*Strava Rant* I am not a KOM hunter. Tried it once, didn't pay off. If it happens it happens. I am only interested in KOMs that may be on my route and am certainly not naïve enough to think I can out sprint a youngster with a tailwind and strong leadout man or three with a 54 tooth TT bike. I once held a KOM in my neighborhood for about 1 hour until someone came up from behind and eeked me out by a few seconds thanks to the strong tailwind. Took the joy right out of my day when I had to tell my wife and kids 'hey, that KOM I just won, I just lost.'

Back to my stats. When I realized how close I was to 5,000 miles for the year. I did what I find natural. I'm a project manager and a data guy, so I created a tracking sheet in Excel and figured I could achieve my goal if I rode 102mi. a week from mid-October to the week before Christmas. 102 miles is my work commute both ways x3. So if I am feeling ambitious and the weather is good and I bike 4 days, I can bank some miles. I even added in a formula to auto calculate the balance of miles I will need to ride in the final week. It's my kind of geekery - simple but motivating.

The big what if has everything to do with the weather.
What if it snows. What if it gets really really cold. What if it rains like cats and dogs and then freezes like 6 inches deep and sticks like glue to the road?
Well that did happen this past week. On Monday it was 50 degrees on my ride home at 5pm and it turned to rain and snow overnight and in the morning it made for the worst commute yet this winter. I didn't ride in because I had a church meeting after work and it was horrible out. It took me 1:11hr. to drive what normally takes 30 minutes. I didn't see but maybe one or two bikers out in it and it didn't look like they had any other form of transportation.

November was a great month weather wise. A bit on the cold side which had me guessing at the best combo of socks and shoe covers and shoes and foil. I never quite figured it out. Then December warmed us up to shock us with the blast of freezing rain and now cold temps in the teens and twenties. So my total miles in November was pretty consistent. I averaged 109 miles per week because it was dry out. I also was able to ride my Felt road bike with slick tires.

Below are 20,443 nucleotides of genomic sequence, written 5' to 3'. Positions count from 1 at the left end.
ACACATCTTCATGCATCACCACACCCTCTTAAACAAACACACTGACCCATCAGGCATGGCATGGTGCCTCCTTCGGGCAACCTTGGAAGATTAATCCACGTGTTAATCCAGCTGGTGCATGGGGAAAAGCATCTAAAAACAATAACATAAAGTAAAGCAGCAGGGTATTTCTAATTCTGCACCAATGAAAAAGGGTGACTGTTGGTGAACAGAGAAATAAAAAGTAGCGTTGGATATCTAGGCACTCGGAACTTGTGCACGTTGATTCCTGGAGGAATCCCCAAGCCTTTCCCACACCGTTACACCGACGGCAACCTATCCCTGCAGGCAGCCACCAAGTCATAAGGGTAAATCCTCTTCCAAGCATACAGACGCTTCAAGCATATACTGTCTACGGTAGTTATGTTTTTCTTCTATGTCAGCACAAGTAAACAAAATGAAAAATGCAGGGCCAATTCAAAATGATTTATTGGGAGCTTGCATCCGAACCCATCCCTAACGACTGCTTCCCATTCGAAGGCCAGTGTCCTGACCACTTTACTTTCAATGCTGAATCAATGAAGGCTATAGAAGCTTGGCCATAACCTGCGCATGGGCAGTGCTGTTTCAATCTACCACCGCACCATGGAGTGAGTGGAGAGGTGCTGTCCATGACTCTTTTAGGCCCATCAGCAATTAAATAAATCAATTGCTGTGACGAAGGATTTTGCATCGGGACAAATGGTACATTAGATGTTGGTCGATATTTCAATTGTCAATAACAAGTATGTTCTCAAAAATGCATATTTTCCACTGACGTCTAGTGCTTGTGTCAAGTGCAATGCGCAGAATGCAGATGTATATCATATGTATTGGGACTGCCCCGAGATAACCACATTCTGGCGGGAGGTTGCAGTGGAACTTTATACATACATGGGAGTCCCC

So now we are into December and the snow and ice have come to stick around. I switched to my new to me Bianchi too-nice-to-be-winter-beater flat handled road bike and put my studded tires on. After the first couple rides, adjusted the psi, and feel comfortable once again and plan on crushing my goal the last week before Christmas.

So hopefully, this inspires you to take a look at what you can do to finish the year strong. The roads will clear off with the sunlight and salt. Get your mountain bike out with knobby tires and take a few laps. The clear crisp air is good for you and the biking will keep your core temperature up more than you think. Let me know what your goals are in the comments below.
Happy riding!

Welcome to my Blog

Thanks for visiting my new blog.
You may be wondering the same thing as I am, what's this blog about?
Good question. Answer is, whatever biking stuff is on my mind.
My hope is, it's on your mind too and you find it interesting. Who knows, maybe you will end up being in it too.

So first some basic info.
I'm what I consider a pretty normal guy.
I'm 40yrs old., family of seven (not so normal), own part of my house along with a big bank that I work for, have a nice corporate job to pay for my house, 2 cats not of my choice and a couple bikes.
My take on biking is pretty simple - ride what you can, when you can, and mostly outdoors.
I ride for my health and sanity and along the way achieve goals and do adventurous things.
My hope is this blog will inspire you to get out more, ride your bikes, and maybe get some gear that works better for you than you have now.